Samuel Coleridge-Taylor: Clarinet Quintet in F# Minor
Born in August 1875 in Holborn, London, Samuel Coleridge-Taylor started learning the violin at a young age. At first it was Coleridge-Taylor’s maternal grandfather that taught him until he saw his obvious abilities and paid for him to have professional lessons. At age 15, Coleridge-Taylor started studying at the Royal College of Music, it was here he changed from violin performance to composition. Whilst at RCM he was tutored by Charles Villiers Stanford.
Straight out of conservatoire, Coleridge-Taylor became a busy working musician. He worked with the likes of Elgar and Villiers Stanford throughout his relatively short life. Critics described him as a “musical genius” and his music soon gained success over in the USA. He toured the USA three times and was met by President Theodore Roosevelt at the White House. Coleridge-Taylor was particularly popular among African Americans, as much of his music sought to integrate African traditions with Western classical music.
Composed in 1895, Coleridge-Taylor’s Clarinet Quintet was one of the composer’s first steps into chamber music. Written when he was just 20 years old, the quintet is a display of some of Coleridge-Taylor’s finest writing. Rave reviews came in from the London premiere in 1895, as well as more recent performances in the modern day. Many have said that this work is the product of an experienced composer, not a student.
Movement I – Allegro energico
Opening with a jaunty but forceful theme led by the cello, it is not long before the clarinet enters with a warm melodic addition to the mix. The strings are largely playing in syncopation throughout, with the viola adding pizzicato themes throughout. Coleridge-Taylor properly balances the voices in the ensemble without making it seem that it is all about the clarinet, because in truth all of the voices are of equal importance here. The 6/4 time signature allows the melody to be drawn out and flexible in how it is presented. The clarinet, although the most unique voice of the five, largely emphasises phrase endings and covers harmonies that the strings miss out. The relationship between the five voices is unified and the rich textures that Coleridge-Taylor extracts from them is so enjoyable. A reprise of the opening motif closes this movement off stylishly.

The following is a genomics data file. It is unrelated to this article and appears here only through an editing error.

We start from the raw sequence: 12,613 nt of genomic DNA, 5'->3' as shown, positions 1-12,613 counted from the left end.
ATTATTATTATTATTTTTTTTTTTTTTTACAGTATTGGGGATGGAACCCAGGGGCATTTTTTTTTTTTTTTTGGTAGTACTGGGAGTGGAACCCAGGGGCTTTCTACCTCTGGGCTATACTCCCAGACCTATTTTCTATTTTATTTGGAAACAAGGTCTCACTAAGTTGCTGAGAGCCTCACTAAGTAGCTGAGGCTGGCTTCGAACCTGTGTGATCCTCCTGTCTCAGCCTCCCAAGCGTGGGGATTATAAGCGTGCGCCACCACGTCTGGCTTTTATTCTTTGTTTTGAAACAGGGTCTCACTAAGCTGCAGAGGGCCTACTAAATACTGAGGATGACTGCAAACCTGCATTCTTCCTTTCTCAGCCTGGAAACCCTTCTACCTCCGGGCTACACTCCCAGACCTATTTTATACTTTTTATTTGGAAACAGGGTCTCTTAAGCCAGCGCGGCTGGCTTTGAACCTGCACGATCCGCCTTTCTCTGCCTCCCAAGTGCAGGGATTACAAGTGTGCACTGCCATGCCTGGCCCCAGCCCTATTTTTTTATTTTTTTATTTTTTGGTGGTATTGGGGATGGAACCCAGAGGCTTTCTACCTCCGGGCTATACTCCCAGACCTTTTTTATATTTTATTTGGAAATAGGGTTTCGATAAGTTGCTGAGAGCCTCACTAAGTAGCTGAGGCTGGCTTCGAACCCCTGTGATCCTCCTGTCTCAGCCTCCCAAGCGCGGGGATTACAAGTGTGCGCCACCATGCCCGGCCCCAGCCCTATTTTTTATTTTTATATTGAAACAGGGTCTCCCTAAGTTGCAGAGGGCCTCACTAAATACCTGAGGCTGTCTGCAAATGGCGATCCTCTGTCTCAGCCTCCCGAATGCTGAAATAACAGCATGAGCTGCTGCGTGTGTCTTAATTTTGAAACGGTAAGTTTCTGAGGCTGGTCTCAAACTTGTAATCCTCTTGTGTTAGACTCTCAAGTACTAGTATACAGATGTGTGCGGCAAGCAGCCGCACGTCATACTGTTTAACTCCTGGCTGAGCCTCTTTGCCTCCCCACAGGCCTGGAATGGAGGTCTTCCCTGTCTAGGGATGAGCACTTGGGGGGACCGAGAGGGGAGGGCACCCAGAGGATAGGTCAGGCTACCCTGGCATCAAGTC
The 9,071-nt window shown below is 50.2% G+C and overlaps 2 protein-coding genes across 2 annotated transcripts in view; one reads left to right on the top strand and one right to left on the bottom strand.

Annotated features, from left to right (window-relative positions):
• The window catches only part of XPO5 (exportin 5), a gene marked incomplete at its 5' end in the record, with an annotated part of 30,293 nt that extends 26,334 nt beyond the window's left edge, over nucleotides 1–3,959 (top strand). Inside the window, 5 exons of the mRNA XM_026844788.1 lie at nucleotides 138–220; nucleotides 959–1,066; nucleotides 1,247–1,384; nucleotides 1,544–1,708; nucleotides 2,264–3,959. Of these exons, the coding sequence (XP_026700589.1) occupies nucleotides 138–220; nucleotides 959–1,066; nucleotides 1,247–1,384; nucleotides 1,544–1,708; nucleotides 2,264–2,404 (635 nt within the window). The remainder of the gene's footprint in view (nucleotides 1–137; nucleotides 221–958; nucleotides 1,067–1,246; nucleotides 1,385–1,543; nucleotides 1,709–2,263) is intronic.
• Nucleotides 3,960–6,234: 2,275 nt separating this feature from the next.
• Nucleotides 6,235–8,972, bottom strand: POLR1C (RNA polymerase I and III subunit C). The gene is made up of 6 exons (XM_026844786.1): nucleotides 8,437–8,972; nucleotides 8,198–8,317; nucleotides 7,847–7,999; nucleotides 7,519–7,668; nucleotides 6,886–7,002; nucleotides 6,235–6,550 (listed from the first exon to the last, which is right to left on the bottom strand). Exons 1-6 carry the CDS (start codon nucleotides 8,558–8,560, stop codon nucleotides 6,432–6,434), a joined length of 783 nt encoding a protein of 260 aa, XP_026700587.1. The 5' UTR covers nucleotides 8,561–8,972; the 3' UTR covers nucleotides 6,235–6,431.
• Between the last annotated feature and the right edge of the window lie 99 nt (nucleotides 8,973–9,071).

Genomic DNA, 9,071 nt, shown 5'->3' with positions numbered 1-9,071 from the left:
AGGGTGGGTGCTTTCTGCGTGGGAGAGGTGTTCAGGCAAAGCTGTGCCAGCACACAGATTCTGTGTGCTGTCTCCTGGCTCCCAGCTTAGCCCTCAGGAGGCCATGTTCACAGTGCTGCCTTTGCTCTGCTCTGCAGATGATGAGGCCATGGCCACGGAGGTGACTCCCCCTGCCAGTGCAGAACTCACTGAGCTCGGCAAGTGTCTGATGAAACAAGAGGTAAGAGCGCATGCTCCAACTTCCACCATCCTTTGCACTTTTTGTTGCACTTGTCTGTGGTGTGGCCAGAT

Movement II – Larghetto
Open-air style, the poignant second movement is led by a folk-inspired melody. The strings mute themselves for a majority of this movement, which makes way for certain voices to step forward into the spotlight. Coleridge-Taylor uses irregular phrase lengths to create a range of different effects during this relatively short movement. There is a deep sensibility within this movement which is perhaps why it has remained the most popular movement of the four. Coleridge-Taylor’s tender writing floats between the voices as parts of melody are sung out. The clarinet takes a melodic lead for a portion of the movement, with the rich and woody texture of the instrument pairing effectively with the muted strings. The movement concludes quietly, with good grace.
Movement III – Scherzo
The jaunty scherzo is initiated by the strings, the cello in particular taking the lead. After the rugged opening, the clarinet takes control during the lyrical central section. A sweeping melody takes hold as the strings accompanies with a pizzicato phrase. The jaunty opening statement returns at the end of the movement to close the movement with energy.
Movement IV – Finale
The finale movement starts with a driving accompaniment by the strings that lays the foundation for the clarinet to enter. The powerful melody played by the clarinet is then used by the ensemble as they play in unison, which creates a powerful statement. Coleridge-Taylor’s rich textures are showcased in this movement once more as the different voices create a truly warming concoction of sound. The jaunty central section hones back to the Scherzo, with irregular phrasing and syncopated themes spreading across the ensemble. Near the end of the finale a look back to the Larghetto movement occurs, with the sweeping reminiscence carrying the music forward. A burst of excitement closes this fruitful quintet.
Ⓒ Alex Burns
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